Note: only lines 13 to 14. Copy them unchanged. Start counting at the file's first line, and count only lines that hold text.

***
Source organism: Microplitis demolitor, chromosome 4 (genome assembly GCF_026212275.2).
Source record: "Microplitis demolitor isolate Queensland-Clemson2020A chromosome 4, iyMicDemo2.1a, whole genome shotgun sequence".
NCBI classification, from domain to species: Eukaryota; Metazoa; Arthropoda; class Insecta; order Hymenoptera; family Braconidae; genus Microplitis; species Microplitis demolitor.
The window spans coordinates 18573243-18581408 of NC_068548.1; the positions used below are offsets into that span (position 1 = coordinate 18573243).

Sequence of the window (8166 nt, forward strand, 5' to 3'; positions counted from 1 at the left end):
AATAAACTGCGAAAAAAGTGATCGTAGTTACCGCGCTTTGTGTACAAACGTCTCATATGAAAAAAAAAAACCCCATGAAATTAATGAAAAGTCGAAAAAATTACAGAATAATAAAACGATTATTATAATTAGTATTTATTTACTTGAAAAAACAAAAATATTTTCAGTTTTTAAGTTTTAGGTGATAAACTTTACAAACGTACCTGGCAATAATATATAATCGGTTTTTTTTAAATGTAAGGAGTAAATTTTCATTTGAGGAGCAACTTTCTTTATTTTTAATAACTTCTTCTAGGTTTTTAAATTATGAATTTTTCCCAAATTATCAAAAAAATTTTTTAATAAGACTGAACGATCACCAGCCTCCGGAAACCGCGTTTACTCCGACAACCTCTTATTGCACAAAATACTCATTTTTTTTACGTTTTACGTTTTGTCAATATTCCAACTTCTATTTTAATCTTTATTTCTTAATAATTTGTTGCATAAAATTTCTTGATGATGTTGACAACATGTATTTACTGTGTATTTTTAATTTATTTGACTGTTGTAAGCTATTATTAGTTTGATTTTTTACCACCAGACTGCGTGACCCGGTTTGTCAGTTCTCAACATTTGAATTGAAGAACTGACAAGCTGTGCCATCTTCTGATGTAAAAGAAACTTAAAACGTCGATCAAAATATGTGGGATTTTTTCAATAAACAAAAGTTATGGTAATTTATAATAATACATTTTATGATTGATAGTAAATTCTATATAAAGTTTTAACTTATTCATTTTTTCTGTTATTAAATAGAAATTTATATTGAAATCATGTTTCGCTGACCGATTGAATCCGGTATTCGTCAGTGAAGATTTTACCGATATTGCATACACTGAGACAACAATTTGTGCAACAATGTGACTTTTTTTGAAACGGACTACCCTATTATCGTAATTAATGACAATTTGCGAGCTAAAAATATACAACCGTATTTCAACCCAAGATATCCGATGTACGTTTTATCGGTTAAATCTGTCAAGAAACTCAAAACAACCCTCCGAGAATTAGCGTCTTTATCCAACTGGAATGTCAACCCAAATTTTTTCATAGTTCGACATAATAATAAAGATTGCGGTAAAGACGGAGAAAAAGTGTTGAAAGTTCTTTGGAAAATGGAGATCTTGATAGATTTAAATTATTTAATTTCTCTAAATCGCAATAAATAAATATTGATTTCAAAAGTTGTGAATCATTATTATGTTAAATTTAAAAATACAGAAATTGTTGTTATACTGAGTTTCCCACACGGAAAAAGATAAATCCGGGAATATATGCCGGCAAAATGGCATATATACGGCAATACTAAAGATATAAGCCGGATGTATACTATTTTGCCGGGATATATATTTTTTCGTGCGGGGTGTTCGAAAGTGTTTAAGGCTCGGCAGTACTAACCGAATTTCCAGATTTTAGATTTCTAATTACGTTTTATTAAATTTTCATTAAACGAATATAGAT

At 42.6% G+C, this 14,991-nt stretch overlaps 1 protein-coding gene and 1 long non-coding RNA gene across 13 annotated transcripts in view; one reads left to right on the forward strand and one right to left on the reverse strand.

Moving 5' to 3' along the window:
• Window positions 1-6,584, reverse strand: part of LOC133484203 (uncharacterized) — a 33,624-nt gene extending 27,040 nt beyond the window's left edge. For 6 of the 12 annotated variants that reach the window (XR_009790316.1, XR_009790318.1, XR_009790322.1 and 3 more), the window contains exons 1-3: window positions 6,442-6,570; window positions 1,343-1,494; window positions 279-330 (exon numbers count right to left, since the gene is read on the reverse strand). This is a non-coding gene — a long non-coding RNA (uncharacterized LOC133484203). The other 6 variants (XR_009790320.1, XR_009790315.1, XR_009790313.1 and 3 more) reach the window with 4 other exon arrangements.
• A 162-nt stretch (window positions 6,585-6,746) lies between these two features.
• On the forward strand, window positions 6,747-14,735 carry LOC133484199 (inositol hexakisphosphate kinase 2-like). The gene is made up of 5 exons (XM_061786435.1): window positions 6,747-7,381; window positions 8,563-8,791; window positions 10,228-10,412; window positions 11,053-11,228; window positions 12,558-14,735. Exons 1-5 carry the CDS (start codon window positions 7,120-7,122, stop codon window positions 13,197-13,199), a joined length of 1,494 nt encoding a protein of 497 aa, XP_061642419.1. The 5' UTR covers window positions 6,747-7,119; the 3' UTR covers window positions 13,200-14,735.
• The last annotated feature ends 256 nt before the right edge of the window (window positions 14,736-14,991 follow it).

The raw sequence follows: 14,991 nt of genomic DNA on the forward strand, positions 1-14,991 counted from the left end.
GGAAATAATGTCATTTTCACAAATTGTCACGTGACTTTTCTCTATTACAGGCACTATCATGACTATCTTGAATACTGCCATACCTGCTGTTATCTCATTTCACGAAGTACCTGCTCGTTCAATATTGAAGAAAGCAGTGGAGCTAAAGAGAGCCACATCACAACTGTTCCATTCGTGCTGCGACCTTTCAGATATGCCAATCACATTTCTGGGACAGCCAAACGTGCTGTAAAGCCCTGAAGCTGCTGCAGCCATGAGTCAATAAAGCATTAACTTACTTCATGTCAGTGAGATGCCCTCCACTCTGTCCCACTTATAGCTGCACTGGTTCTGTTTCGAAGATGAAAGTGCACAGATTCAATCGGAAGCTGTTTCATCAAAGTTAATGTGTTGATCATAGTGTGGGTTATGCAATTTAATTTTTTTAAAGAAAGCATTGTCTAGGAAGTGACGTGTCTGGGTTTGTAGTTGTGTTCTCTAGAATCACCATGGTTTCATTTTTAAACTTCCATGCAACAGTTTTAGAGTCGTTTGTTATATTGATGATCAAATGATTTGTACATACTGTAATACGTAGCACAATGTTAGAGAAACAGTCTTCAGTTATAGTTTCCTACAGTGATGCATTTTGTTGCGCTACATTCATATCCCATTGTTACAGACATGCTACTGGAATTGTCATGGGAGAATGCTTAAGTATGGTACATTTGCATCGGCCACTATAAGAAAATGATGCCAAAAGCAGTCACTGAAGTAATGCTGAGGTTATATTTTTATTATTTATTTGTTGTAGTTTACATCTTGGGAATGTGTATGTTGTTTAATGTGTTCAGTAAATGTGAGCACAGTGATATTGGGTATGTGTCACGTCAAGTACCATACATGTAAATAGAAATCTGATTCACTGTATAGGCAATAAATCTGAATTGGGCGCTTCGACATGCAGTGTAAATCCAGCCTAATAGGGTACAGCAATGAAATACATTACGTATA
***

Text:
The raw sequence follows: 14,991 nt of genomic DNA on the forward strand, positions 1-14,991 counted from the left end.
GGAAATAATGTCATTTTCACAAATTGTCACGTGACTTTTCTCTATTACAGGCACTATCATGACTATCTTGAATACTGCCATACCTGCTGTTATCTCATTTCACGAAGTACCTGCTCGTTCAATATTGAAGAAAGCAGTGGAGCTAAAGAGAGCCACATCACAACTGTTCCATTCGTGCTGCGACCTTTCAGATATGCCAATCACATTTCTGGGACAGCCAAACGTGCTGTAAAGCCCTGAAGCTGCTGCAGCCATGAGTCAATAAAGCATTAACTTACTTCATGTCAGTGAGATGCCCTCCACTCTGTCCCACTTATAGCTGCACTGGTTCTGTTTCGAAGATGAAAGTGCACAGATTCAATCGGAAGCTGTTTCATCAAAGTTAATGTGTTGATCATAGTGTGGGTTATGCAATTTAATTTTTTTAAAGAAAGCATTGTCTAGGAAGTGACGTGTCTGGGTTTGTAGTTGTGTTCTCTAGAATCACCATGGTTTCATTTTTAAACTTCCATGCAACAGTTTTAGAGTCGTTTGTTATATTGATGATCAAATGATTTGTACATACTGTAATACGTAGCACAATGTTAGAGAAACAGTCTTCAGTTATAGTTTCCTACAGTGATGCATTTTGTTGCGCTACATTCATATCCCATTGTTACAGACATGCTACTGGAATTGTCATGGGAGAATGCTTAAGTATGGTACATTTGCATCGGCCACTATAAGAAAATGATGCCAAAAGCAGTCACTGAAGTAATGCTGAGGTTATATTTTTATTATTTATTTGTTGTAGTTTACATCTTGGGAATGTGTATGTTGTTTAATGTGTTCAGTAAATGTGAGCACAGTGATATTGGGTATGTGTCACGTCAAGTACCATACATGTAAATAGAAATCTGATTCACTGTATAGGCAATAAATCTGAATTGGGCGCTTCGACATGCAGTGTAAATCCAGCCTAATAGGGTACAGCAATGAAATACATTACGTATA